The Anti-counterfeiting Trade Agreement has certainly been the most famous and controversial international agreements surrounding copyright. It left many stakeholders anywhere between unsatisfied to vehemently opposed. Now, one country involved in the negotiations has had their congress rejected the trade agreement outright.
ACTA is a very long running story that is continuing to this day. It was first exposed by Wikileaks in 2008 – one month and three years ago to be more precise. Over the years, it became notorious for things like a global DMCA, a global three strikes law and making law enforcement use substantially more resources at their borders strictly for intellectual property related enforcement. It was essentially a wish-list by record labels, major game manufactures and Hollywood before they focused on web censorship (as seems to be a popular for them these days)
For many, the secrecy surrounding this agreement was one major point of objection. Over 100 consumer rights groups from around the world jointly demanded ACTA be made public in 2008. Trying to pry ACTA out of secrecy wasn’t easy and, in fact, there were lawsuits against governments solely to make ACTA officially public. It wouldn’t be until the end of 2010 before ACTA was finally made public.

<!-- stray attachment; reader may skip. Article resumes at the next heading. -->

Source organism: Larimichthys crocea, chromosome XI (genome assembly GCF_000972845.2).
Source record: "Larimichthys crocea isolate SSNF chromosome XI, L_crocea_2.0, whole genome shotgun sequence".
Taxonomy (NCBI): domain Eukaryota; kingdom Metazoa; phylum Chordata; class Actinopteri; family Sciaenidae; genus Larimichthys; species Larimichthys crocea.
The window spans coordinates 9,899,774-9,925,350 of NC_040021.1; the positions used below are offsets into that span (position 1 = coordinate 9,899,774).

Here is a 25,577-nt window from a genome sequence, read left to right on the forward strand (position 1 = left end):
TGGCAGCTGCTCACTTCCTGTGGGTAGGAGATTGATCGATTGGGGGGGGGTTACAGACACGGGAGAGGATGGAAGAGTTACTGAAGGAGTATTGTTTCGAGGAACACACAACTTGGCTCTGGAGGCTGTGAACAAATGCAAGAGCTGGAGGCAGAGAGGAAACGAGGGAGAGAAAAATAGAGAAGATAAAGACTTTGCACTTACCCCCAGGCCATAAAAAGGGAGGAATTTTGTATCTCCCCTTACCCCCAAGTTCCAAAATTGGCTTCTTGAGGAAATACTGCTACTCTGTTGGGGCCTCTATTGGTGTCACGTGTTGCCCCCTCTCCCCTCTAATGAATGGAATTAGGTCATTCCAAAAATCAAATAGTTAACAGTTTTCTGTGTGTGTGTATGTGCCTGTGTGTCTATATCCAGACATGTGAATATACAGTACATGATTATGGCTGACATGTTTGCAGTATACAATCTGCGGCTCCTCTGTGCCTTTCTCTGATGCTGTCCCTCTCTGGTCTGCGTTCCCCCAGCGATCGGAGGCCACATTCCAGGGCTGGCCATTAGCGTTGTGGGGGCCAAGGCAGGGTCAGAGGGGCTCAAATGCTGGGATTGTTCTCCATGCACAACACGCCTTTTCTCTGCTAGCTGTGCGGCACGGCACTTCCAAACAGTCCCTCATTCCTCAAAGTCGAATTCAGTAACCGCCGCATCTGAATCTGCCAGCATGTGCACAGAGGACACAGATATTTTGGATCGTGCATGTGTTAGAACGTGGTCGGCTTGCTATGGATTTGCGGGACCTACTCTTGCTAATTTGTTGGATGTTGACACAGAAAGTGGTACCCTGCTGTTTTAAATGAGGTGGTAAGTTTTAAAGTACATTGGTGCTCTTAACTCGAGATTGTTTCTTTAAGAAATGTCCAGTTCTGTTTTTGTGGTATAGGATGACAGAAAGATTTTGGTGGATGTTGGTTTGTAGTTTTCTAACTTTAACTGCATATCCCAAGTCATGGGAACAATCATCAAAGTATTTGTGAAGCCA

While a lot has changed, a lot remained the same within ACTA and many, to this day, still want to see ACTA scrapped. Proponents say that it’s up to the governments around the world to implement the trade agreement and how they choose to implement it is strictly up to them. With plenty of organizations pressuring these governments to implement things like ACTA, many see this as partly why these laws are outright bi-passing democracy itself. The only hope is that governments around the world reject ACTA. Well, we can report that Mexico has done just that.
Techdirt notes that the Mexican congress has officially rejected ACTA. The report referenced a Tweet which is linked to the government website (Spanish, Google translation) The translation states the following:
The Standing Committee of H. Congress, respectfully urges the Federal Executive Power for the scope of its powers, instruct the ministries and agencies involved in negotiating the Anti Counterfeiting Trade Agreement (ACTA), not to sign the agreement.
It was apparently one bill rolled up into a package of bills because the government was running out of time. As Techdirt points out, the only way Mexico will sign ACTA at this point is if the executive branch defies the will of congress and signs anyway.
No doubt this is another blow to the agreement. How much of a blow remains to be seen, but it is, no doubt, encouraging to see.